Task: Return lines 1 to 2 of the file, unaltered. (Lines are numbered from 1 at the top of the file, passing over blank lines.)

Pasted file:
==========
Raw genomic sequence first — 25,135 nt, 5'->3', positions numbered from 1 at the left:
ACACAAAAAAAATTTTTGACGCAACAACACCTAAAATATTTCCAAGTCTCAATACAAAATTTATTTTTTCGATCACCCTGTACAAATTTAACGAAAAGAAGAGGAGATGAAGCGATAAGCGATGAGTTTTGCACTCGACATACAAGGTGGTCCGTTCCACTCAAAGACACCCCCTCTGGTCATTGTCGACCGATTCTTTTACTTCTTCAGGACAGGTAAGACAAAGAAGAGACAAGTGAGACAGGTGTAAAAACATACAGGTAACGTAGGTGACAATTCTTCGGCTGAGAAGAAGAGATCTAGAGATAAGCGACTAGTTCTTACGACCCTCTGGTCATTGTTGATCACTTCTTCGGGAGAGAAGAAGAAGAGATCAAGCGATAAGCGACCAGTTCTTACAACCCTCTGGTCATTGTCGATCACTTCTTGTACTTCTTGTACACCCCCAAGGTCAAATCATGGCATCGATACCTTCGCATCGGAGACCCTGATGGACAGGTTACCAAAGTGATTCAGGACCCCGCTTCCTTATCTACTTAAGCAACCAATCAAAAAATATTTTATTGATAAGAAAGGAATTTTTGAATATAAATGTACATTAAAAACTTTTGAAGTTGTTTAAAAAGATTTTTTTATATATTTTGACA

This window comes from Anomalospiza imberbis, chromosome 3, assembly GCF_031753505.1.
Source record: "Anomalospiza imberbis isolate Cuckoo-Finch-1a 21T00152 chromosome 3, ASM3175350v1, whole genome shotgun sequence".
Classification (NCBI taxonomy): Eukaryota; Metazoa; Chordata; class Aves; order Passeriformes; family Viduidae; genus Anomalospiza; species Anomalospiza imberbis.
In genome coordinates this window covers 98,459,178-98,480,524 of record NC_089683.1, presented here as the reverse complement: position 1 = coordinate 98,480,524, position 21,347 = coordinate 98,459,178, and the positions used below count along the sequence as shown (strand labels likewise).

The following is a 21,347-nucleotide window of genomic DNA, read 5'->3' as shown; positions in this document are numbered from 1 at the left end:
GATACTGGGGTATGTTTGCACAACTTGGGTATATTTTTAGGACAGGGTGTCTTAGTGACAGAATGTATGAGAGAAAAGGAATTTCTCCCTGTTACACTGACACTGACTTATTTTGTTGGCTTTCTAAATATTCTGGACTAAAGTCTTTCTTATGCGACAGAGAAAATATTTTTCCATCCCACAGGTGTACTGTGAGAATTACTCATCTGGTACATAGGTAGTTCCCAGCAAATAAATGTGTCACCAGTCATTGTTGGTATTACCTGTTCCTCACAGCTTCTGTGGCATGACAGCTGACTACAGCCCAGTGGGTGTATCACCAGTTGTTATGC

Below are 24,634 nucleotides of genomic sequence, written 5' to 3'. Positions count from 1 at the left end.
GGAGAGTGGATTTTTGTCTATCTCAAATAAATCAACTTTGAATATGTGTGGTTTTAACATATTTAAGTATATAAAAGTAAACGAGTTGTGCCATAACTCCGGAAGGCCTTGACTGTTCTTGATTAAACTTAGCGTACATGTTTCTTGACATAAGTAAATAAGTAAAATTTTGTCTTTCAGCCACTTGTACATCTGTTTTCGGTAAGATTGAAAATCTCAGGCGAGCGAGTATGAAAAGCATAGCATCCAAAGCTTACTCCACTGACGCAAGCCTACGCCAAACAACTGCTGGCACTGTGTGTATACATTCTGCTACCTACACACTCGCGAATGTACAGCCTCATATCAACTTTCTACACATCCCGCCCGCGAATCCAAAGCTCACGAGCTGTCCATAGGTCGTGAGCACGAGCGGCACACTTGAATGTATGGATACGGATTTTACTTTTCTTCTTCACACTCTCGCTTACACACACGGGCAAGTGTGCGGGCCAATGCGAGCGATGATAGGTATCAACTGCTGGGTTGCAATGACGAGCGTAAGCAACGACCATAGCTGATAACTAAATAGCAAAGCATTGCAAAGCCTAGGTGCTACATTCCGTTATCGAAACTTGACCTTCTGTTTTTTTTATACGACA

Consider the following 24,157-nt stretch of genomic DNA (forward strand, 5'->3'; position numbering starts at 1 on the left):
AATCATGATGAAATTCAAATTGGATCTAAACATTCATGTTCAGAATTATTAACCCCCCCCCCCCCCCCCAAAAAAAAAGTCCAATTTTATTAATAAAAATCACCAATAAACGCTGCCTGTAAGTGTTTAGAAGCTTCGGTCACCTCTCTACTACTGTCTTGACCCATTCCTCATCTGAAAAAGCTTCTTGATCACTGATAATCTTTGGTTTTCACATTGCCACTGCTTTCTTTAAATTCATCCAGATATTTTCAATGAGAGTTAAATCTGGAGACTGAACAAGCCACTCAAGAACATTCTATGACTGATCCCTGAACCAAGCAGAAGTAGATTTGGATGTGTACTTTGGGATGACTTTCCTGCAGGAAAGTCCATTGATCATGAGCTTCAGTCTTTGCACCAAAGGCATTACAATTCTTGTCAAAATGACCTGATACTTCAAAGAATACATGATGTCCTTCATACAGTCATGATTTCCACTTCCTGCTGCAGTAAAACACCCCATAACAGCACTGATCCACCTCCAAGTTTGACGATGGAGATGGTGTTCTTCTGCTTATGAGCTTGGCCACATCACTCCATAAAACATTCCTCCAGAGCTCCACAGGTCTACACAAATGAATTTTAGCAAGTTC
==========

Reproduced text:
Raw genomic sequence first — 25,135 nt, 5'->3', positions numbered from 1 at the left:
ACACAAAAAAAATTTTTGACGCAACAACACCTAAAATATTTCCAAGTCTCAATACAAAATTTATTTTTTCGATCACCCTGTACAAATTTAACGAAAAGAAGAGGAGATGAAGCGATAAGCGATGAGTTTTGCACTCGACATACAAGGTGGTCCGTTCCACTCAAAGACACCCCCTCTGGTCATTGTCGACCGATTCTTTTACTTCTTCAGGACAGGTAAGACAAAGAAGAGACAAGTGAGACAGGTGTAAAAACATACAGGTAACGTAGGTGACAATTCTTCGGCTGAGAAGAAGAGATCTAGAGATAAGCGACTAGTTCTTACGACCCTCTGGTCATTGTTGATCACTTCTTCGGGAGAGAAGAAGAAGAGATCAAGCGATAAGCGACCAGTTCTTACAACCCTCTGGTCATTGTCGATCACTTCTTGTACTTCTTGTACACCCCCAAGGTCAAATCATGGCATCGATACCTTCGCATCGGAGACCCTGATGGACAGGTTACCAAAGTGATTCAGGACCCCGCTTCCTTATCTACTTAAGCAACCAATCAAAAAATATTTTATTGATAAGAAAGGAATTTTTGAATATAAATGTACATTAAAAACTTTTGAAGTTGTTTAAAAAGATTTTTTTATATATTTTGACA